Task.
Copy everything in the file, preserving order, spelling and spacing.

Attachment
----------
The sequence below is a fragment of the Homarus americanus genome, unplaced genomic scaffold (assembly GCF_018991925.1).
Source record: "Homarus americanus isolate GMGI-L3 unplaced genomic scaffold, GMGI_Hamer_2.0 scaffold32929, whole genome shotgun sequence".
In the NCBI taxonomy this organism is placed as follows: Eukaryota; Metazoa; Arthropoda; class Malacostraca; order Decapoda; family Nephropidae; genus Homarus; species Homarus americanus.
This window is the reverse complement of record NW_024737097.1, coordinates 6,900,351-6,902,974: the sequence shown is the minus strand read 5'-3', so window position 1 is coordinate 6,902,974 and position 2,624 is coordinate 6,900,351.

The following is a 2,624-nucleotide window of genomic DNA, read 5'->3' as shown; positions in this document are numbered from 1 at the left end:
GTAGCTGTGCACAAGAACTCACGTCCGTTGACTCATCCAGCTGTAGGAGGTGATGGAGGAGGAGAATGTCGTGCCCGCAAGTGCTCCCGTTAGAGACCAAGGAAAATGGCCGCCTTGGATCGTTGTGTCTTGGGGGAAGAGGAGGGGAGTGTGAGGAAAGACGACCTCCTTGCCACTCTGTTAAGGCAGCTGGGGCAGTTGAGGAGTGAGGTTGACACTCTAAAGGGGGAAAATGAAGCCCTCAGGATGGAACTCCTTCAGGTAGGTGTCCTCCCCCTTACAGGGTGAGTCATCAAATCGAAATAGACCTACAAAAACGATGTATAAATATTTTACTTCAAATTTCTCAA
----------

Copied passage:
The sequence below is a fragment of the Homarus americanus genome, unplaced genomic scaffold (assembly GCF_018991925.1).
Source record: "Homarus americanus isolate GMGI-L3 unplaced genomic scaffold, GMGI_Hamer_2.0 scaffold32929, whole genome shotgun sequence".
In the NCBI taxonomy this organism is placed as follows: Eukaryota; Metazoa; Arthropoda; class Malacostraca; order Decapoda; family Nephropidae; genus Homarus; species Homarus americanus.
This window is the reverse complement of record NW_024737097.1, coordinates 6,900,351-6,902,974: the sequence shown is the minus strand read 5'-3', so window position 1 is coordinate 6,902,974 and position 2,624 is coordinate 6,900,351.

The following is a 2,624-nucleotide window of genomic DNA, read 5'->3' as shown; positions in this document are numbered from 1 at the left end:
GTAGCTGTGCACAAGAACTCACGTCCGTTGACTCATCCAGCTGTAGGAGGTGATGGAGGAGGAGAATGTCGTGCCCGCAAGTGCTCCCGTTAGAGACCAAGGAAAATGGCCGCCTTGGATCGTTGTGTCTTGGGGGAAGAGGAGGGGAGTGTGAGGAAAGACGACCTCCTTGCCACTCTGTTAAGGCAGCTGGGGCAGTTGAGGAGTGAGGTTGACACTCTAAAGGGGGAAAATGAAGCCCTCAGGATGGAACTCCTTCAGGTAGGTGTCCTCCCCCTTACAGGGTGAGTCATCAAATCGAAATAGACCTACAAAAACGATGTATAAATATTTTACTTCAAATTTCTCAA